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Halloween: Let Them Eat Candy—But How Much?
Halloween: A Candy Celebration
A Candy Plan
- Let your child pick 10 favorite pieces to keep. Donate the rest of the candy to a senior citizen center, shelter, or some other charitable organization.
- Let your child trade their candy for a prize such as a toy, book, or a fun event.
- Let your child pick out 2-3 pieces of candy to have each day. Have them eat something healthy before they eat the candy.
- Let your child pick a set amount of candy for the week. Once the week's allotment is gone, do not let your child fish back in the bag for more.
Some Additional Tips
- Serve kids a healthy dinner before trick-or-treating. Make sure the meal includes food that they like. This way, they will be full and may be less tempted to indulge in candy.
- Offer trick-or-treaters something other than candy. Although it is tempting to give a piece of fruit, like an apple, this is not a good idea. Fruit is difficult for a parent to check for tampering. Instead, give them colorful pencils, stickers, or large erasers. Having non-candy options also provides choices for children who may have food allergies.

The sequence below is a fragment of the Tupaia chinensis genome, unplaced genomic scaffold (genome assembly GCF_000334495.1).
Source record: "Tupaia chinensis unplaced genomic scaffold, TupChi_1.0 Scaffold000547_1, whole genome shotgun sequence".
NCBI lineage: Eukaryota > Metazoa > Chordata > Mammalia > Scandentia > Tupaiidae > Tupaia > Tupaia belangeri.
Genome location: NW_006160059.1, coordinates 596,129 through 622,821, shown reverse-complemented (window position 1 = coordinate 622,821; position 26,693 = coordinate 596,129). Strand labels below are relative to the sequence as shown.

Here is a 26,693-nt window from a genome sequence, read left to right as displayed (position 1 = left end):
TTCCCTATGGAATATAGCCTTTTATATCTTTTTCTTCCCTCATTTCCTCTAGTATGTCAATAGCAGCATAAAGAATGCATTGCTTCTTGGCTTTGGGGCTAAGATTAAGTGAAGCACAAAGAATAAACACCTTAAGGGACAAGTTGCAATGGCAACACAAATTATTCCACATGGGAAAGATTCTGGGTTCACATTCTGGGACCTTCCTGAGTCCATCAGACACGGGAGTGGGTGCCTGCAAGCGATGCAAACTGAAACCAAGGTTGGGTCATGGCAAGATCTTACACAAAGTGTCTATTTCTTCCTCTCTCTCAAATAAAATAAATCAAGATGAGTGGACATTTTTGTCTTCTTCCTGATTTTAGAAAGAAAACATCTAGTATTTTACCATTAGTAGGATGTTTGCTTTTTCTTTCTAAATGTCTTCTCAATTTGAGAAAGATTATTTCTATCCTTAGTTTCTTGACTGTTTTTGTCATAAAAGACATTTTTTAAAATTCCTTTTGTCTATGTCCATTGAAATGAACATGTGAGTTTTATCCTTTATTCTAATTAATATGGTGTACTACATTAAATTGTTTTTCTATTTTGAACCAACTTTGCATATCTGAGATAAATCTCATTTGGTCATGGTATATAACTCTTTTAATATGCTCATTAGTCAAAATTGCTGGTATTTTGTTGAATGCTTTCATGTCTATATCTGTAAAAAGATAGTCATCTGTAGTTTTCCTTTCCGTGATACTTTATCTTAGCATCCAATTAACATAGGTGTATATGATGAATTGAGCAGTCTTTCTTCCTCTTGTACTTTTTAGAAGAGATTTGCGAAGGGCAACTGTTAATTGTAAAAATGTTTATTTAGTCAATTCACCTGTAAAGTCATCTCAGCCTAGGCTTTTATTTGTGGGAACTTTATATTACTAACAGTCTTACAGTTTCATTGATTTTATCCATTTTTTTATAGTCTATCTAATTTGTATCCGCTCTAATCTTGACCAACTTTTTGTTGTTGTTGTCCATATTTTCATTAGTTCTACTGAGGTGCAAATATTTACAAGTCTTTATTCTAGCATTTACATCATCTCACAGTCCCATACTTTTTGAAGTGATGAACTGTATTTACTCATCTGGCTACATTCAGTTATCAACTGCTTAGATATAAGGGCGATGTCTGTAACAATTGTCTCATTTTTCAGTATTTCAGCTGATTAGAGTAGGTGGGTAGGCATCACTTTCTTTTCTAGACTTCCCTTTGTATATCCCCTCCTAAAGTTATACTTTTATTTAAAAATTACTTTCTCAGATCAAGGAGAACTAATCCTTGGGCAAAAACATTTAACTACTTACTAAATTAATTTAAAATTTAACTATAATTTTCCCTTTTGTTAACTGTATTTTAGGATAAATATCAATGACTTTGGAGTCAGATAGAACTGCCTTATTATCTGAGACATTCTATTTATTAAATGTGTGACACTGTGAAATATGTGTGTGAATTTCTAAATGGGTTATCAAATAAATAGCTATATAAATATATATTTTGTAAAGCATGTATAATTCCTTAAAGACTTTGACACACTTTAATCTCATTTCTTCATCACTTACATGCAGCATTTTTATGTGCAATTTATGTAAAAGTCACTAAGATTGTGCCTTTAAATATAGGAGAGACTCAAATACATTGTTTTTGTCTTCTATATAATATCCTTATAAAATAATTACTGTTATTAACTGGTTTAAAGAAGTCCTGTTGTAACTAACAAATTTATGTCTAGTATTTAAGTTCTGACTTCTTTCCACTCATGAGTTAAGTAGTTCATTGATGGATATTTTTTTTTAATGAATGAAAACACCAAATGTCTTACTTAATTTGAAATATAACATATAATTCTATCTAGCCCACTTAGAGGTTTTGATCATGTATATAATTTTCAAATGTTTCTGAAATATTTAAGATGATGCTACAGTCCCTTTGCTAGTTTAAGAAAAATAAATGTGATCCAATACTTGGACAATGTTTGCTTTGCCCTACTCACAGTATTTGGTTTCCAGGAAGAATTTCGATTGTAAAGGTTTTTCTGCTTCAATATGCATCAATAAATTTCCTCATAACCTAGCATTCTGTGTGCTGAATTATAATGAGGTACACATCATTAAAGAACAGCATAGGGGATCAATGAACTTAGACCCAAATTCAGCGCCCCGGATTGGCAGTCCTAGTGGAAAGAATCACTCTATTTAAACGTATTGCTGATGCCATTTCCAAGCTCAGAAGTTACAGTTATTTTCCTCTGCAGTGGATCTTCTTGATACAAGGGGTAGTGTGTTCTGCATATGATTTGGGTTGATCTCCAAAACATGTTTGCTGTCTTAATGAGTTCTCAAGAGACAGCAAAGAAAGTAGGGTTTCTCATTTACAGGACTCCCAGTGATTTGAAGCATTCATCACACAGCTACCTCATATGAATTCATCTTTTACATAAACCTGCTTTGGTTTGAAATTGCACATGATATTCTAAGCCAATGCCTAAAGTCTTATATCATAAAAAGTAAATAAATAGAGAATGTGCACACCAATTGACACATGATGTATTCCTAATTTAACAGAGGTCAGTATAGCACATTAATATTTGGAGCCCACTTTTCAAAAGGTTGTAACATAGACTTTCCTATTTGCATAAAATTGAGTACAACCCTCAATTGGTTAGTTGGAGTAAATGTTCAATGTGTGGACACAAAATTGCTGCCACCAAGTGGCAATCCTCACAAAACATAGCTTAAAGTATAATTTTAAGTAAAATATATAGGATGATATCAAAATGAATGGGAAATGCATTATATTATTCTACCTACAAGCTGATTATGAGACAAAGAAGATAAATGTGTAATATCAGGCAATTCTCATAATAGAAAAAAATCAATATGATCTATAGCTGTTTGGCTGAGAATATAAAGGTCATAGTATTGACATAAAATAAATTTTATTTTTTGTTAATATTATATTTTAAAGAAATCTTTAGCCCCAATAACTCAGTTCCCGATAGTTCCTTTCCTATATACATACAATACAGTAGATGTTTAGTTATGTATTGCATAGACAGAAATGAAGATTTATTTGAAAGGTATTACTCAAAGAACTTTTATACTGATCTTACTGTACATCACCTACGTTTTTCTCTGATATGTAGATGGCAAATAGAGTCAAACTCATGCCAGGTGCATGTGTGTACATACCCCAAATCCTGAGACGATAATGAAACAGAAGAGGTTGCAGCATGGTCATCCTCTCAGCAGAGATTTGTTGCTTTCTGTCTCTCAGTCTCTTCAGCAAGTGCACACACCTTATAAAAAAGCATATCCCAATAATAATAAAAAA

- Set guidelines about how much candy your children can have. Consider limiting the number of houses they go to, or how much time they can spend in a particular place. Have a set number of days that candy can remain in the house before it gets thrown out.
- Children should not snack while they are trick-or-treating. Make sure your children understand that you need to check all the treats at home before any are eaten.
- Watch for signs of tampering. These include small pinholes in wrappers and torn or loose packages.
- Parents of young children should get rid of choking hazards. These include gum, peanuts, hard candies, and small toys.
- If your child has food allergies, check that the candy he or she has collected does not contain allergens.
- Reviewer: Michael Woods, MD, FAAP
- Review Date: 03/2017
- Update Date: 03/16/2015